Dunn note: It’s true—identifying the crazy is usually not the problem, however this writer is off base when it comes to how to identify the violence prone individuals or individuals who would become mass killers. In every instance he mentions above, the perp was discovered in his first major killing event, and was not a serial assassin. Serial killers are a different thing altogether, these public shooter things are often a one-time dramatic suicidal affair for a crazy or malignant character.
Court ordered cooperation with treatment is an option in the adjudication of a case. Name the ones above who would have been under court supervision for criminality before their explosive/killer acts. To re-emphasize, court ordered treatment when indicated can be achieved if the judge is inclined. It’s just that most judges are not inclined. For example our local Judge is more willing than most to consider alternative adjudications as a humane alternative for the seriously mentally ill. Judges elsewhere can too, but hesitate for various reasons. The problem is getting someone before a judge on a criminal charge. Many of the above cases of mass shootings were not preceded by that opportunity.

I would suggest here is where he gets off the facts in his advocacy, which is advocacy for obligatory court ordered mental health treatment that is provided for the mentally ill who are arrested for criminal acts. He’s wrong that his cause will fix the problem of these public shooter/killer cases. Forcing outpatient treatment for the mentally ill may have its benefits, but even in an ideal world, it would not fix the problem of these explosive events that are unique.

Moreover, he ignores another factor, that some of these violent individuals are personality disorders, not psychotics—and there is no proven effective treatment for personality disorders. He displays his blind spot by not recognizing that killing is not indicative of mental illness in all cases. Sometimes it is a behavior disorder not created by psychosis, and the behavior problem may not be treatable. May not even be predictable.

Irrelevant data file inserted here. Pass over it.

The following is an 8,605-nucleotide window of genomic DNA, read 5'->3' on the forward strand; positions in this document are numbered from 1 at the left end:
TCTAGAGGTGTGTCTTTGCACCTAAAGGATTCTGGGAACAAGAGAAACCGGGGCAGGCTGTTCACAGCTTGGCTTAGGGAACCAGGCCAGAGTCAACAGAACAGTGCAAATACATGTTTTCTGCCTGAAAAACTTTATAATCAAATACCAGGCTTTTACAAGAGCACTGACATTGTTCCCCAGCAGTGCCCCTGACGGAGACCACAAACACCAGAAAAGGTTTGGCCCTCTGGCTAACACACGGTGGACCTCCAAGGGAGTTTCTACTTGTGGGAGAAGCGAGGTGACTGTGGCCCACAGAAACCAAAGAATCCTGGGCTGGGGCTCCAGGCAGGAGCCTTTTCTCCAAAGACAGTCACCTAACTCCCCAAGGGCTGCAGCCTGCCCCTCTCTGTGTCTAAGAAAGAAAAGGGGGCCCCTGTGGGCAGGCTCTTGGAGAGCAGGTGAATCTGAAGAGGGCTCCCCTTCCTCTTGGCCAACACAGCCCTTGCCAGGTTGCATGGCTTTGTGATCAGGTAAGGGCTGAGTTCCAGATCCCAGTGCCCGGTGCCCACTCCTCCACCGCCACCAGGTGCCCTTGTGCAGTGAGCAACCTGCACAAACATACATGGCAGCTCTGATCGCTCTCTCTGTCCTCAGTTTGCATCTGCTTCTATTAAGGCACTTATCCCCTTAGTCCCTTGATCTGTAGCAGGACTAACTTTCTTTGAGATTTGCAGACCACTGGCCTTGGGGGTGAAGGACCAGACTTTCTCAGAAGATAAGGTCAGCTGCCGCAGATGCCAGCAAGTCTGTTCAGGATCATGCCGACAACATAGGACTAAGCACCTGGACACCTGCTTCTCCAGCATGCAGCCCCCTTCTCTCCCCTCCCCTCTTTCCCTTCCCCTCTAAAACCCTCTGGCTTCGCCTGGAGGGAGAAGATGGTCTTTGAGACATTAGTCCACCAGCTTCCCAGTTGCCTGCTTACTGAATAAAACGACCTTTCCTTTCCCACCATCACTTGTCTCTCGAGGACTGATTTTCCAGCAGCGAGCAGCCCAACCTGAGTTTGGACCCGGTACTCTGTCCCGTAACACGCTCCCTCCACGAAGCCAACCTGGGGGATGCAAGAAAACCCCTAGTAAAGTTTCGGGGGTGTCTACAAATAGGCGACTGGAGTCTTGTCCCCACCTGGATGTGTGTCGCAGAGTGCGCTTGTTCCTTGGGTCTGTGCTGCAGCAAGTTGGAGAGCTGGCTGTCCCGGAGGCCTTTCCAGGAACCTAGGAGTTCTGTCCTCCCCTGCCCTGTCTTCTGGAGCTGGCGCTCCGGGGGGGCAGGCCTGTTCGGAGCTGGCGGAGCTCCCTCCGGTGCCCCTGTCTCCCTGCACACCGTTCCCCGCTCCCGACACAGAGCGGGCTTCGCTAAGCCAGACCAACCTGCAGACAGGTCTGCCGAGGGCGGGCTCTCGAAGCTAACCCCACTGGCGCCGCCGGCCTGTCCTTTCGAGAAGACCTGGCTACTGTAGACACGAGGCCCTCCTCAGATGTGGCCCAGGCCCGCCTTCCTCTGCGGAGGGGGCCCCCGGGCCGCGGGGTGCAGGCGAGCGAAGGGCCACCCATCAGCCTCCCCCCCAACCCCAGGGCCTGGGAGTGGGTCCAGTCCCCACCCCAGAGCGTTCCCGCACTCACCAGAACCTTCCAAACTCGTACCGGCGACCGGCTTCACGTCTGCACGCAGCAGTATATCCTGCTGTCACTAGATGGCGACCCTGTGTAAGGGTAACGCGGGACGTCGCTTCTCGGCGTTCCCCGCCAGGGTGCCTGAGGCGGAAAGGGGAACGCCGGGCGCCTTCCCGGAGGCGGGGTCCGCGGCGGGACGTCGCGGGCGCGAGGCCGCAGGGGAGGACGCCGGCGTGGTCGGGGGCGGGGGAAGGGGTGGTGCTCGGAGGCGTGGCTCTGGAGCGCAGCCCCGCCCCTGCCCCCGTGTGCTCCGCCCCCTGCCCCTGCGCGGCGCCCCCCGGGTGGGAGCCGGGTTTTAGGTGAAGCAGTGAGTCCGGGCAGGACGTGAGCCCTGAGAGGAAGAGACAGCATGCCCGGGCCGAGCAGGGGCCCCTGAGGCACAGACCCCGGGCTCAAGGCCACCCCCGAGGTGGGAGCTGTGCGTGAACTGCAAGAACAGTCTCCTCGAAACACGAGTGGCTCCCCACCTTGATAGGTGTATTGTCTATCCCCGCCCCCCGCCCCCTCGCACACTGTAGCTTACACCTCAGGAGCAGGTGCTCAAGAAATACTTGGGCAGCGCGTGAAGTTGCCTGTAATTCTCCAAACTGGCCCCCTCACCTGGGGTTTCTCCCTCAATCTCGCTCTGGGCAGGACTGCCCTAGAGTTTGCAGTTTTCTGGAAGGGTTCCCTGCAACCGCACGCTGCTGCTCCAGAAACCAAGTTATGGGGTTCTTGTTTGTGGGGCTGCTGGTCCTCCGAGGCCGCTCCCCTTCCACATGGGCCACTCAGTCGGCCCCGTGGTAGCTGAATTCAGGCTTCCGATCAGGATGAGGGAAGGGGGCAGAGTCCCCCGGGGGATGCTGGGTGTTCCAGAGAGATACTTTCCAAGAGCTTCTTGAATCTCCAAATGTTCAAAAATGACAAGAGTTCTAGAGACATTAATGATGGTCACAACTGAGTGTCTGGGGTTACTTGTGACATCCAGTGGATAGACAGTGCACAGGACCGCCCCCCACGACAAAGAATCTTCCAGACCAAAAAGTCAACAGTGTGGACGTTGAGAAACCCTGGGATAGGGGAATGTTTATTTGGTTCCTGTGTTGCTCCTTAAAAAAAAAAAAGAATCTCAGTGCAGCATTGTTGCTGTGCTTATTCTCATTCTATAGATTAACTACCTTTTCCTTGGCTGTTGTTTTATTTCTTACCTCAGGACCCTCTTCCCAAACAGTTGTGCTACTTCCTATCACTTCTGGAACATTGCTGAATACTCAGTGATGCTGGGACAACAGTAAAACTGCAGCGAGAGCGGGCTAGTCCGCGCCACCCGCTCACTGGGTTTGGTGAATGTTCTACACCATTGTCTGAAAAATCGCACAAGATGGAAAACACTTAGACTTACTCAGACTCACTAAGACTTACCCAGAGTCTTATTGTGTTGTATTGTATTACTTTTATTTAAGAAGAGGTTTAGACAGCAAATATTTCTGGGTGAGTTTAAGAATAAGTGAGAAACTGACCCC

Ever since we allowed the nonsense of RD Laing and Thomas Szasz to become popular and gain a following, there have been too many who think that crazy is just a point of view, crazy was just a difference of opinion; and when deinstitutionalization became all the rage in the 60s and 70s, there has been a problem of the tension between civil rights of the crazy and crazy behavior that endangers the person or those around. As a variant on moral relativism this hands-off tolerance policy has never been good public policy, but many judges and attorneys have a very strict and unyielding rule on danger to self or others, and they discard disabled as a consideration for involuntary detention or treatment, so to be a danger to self has been sometimes unenforceable.

Jaffe again:

How did Obama get so sidetracked? The man who promised to listen to good ideas no matter where they come from is listening to bad ideas from where they usually come from: the Substance Abuse and Mental Health Services Administration. As NATIONAL REVIEW has reported, SAMHSA is almost exclusively focused on the worried well, not the seriously ill, and most of the policies it espouses are either irrelevant to or actually dangerous to those with serous mental illness. NATIONAL REVIEW has also reported on the five steps Obama can take to solve the real problem: getting treatment to the seriously mentally ill.

First and foremost, President Obama should fund a national demonstration project of Assisted Outpatient Treatment. AOT allows judges to order highly symptomatic and problematic individuals with serious mental illness to accept treatment as a condition of living in the community. Even more important, it allows judges to order the mental-health system to do what it won’t do voluntarily: accept the most seriously ill into their programs.